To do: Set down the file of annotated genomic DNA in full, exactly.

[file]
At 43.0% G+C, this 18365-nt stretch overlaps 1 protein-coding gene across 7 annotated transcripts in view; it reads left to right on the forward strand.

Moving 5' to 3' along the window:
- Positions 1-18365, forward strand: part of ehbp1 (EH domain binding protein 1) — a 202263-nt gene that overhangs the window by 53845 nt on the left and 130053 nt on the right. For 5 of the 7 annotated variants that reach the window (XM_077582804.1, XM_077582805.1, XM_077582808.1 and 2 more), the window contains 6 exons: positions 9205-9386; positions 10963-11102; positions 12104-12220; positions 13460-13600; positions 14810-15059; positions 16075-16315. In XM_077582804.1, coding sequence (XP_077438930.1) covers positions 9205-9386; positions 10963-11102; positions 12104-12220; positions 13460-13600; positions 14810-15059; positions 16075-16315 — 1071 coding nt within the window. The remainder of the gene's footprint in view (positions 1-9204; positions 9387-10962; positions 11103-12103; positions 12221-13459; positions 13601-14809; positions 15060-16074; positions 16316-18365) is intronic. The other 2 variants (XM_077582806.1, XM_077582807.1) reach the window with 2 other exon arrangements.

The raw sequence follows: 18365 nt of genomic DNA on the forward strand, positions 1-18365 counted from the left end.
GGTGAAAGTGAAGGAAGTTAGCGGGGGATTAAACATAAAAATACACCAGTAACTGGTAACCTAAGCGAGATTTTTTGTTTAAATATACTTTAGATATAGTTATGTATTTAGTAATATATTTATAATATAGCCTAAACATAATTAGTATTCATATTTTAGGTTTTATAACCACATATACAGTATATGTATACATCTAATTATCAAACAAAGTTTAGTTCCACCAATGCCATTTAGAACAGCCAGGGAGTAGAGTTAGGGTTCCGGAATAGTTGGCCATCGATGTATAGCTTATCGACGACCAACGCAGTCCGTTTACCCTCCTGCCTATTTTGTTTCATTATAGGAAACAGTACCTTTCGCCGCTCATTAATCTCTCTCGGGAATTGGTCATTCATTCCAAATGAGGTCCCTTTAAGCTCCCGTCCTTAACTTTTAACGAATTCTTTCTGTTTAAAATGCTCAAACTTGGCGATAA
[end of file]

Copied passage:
At 43.0% G+C, this 18365-nt stretch overlaps 1 protein-coding gene across 7 annotated transcripts in view; it reads left to right on the forward strand.

Moving 5' to 3' along the window:
- Positions 1-18365, forward strand: part of ehbp1 (EH domain binding protein 1) — a 202263-nt gene that overhangs the window by 53845 nt on the left and 130053 nt on the right. For 5 of the 7 annotated variants that reach the window (XM_077582804.1, XM_077582805.1, XM_077582808.1 and 2 more), the window contains 6 exons: positions 9205-9386; positions 10963-11102; positions 12104-12220; positions 13460-13600; positions 14810-15059; positions 16075-16315. In XM_077582804.1, coding sequence (XP_077438930.1) covers positions 9205-9386; positions 10963-11102; positions 12104-12220; positions 13460-13600; positions 14810-15059; positions 16075-16315 — 1071 coding nt within the window. The remainder of the gene's footprint in view (positions 1-9204; positions 9387-10962; positions 11103-12103; positions 12221-13459; positions 13601-14809; positions 15060-16074; positions 16316-18365) is intronic. The other 2 variants (XM_077582806.1, XM_077582807.1) reach the window with 2 other exon arrangements.

The raw sequence follows: 18365 nt of genomic DNA on the forward strand, positions 1-18365 counted from the left end.
GGTGAAAGTGAAGGAAGTTAGCGGGGGATTAAACATAAAAATACACCAGTAACTGGTAACCTAAGCGAGATTTTTTGTTTAAATATACTTTAGATATAGTTATGTATTTAGTAATATATTTATAATATAGCCTAAACATAATTAGTATTCATATTTTAGGTTTTATAACCACATATACAGTATATGTATACATCTAATTATCAAACAAAGTTTAGTTCCACCAATGCCATTTAGAACAGCCAGGGAGTAGAGTTAGGGTTCCGGAATAGTTGGCCATCGATGTATAGCTTATCGACGACCAACGCAGTCCGTTTACCCTCCTGCCTATTTTGTTTCATTATAGGAAACAGTACCTTTCGCCGCTCATTAATCTCTCTCGGGAATTGGTCATTCATTCCAAATGAGGTCCCTTTAAGCTCCCGTCCTTAACTTTTAACGAATTCTTTCTGTTTAAAATGCTCAAACTTGGCGATAA